Philippines: Quick recovery expected for the Philippines after historical storm slams country
November 13, 2013
Typhoon Haiyan, one of the strongest storms in history, slammed the Philippines on 8 November. Although the final death toll has not yet been released, it is estimated there will be at least 3,000 casualties. The country suffered substantial damage, especially in the city of Tacloban in the Leyte province, which is an important agricultural center and represents about 2.0% of national output. Significant losses in this year's rice and sugarcane harvest are expected and inflation is likely to accelerate due to supply shocks resulting from lost harvests and infrastructure damage.
Immediate humanitarian relief efforts have been challenging even though the government has USD 530 million at its disposal, according to President Benigno Aquino. Infrastructure and reconstruction spending should begin early next year. Large amounts of foreign aid and overseas remittances will provide much needed economic support.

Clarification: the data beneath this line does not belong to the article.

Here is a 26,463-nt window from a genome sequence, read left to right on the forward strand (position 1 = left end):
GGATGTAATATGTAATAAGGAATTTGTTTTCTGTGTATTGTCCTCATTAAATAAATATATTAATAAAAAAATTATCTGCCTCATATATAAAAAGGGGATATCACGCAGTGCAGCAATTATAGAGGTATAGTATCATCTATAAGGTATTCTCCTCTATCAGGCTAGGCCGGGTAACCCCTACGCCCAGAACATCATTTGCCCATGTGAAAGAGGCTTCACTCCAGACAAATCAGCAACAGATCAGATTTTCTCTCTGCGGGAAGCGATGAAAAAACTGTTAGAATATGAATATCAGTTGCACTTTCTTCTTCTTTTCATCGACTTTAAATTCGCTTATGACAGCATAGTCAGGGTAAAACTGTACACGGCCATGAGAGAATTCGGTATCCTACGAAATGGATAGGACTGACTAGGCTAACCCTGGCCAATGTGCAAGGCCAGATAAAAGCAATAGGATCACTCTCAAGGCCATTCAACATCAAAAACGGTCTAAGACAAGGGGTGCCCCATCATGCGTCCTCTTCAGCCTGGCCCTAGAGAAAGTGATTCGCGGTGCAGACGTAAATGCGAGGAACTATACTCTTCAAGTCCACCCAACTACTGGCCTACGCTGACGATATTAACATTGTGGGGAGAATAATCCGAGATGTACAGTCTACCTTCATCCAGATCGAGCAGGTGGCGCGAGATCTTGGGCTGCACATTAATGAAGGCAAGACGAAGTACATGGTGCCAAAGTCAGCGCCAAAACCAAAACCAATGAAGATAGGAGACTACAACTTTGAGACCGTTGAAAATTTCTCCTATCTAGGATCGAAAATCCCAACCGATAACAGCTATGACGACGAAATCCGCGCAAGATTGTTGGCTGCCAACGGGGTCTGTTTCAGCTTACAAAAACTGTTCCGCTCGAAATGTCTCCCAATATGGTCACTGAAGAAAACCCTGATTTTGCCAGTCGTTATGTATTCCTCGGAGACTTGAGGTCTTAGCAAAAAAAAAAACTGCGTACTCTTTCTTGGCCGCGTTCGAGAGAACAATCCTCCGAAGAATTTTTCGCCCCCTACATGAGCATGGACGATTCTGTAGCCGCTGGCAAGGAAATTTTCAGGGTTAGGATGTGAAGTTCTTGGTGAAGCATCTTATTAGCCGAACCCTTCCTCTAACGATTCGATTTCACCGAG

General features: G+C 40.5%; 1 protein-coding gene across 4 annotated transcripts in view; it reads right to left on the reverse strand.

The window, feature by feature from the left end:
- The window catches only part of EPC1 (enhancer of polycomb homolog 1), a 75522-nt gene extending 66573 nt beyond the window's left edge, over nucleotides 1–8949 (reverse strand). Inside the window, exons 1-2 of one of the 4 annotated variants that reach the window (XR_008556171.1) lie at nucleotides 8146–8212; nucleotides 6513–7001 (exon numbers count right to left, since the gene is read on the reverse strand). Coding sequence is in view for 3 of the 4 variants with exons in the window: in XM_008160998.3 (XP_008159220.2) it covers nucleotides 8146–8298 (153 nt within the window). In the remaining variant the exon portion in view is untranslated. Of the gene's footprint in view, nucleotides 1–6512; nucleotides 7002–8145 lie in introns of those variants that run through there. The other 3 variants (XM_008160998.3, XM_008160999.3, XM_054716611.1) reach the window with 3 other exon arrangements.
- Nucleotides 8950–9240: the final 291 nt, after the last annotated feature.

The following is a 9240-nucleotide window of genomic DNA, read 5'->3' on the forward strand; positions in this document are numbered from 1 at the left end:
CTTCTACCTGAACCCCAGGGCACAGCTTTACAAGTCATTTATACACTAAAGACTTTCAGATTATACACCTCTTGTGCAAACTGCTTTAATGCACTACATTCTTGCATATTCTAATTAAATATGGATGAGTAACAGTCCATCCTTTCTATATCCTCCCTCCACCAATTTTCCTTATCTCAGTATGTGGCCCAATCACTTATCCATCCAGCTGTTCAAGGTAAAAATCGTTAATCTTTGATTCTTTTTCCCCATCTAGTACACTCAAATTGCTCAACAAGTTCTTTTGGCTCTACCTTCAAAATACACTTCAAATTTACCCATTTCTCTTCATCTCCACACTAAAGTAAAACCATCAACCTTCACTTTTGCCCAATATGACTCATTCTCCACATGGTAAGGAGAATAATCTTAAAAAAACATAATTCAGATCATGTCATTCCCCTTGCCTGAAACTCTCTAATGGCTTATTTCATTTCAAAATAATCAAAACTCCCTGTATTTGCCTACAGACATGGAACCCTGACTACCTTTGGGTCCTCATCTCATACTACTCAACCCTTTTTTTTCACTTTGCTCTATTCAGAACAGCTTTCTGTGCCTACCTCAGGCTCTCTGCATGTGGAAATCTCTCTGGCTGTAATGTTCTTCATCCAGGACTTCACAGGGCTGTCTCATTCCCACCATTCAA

Despite the magnitude of the devastation, analysts have emphasized the country's strong macroeconomic fundamentals and maintain a positive outlook. Some analysts believe that achieving 7.0% growth this year is still possible. Determining the magnitude of the damage to infrastructure and lost productive activity will take time, however, and the true impact will likely only be visible starting with Q1 2014 data.
Author: Carl Kelly, Economist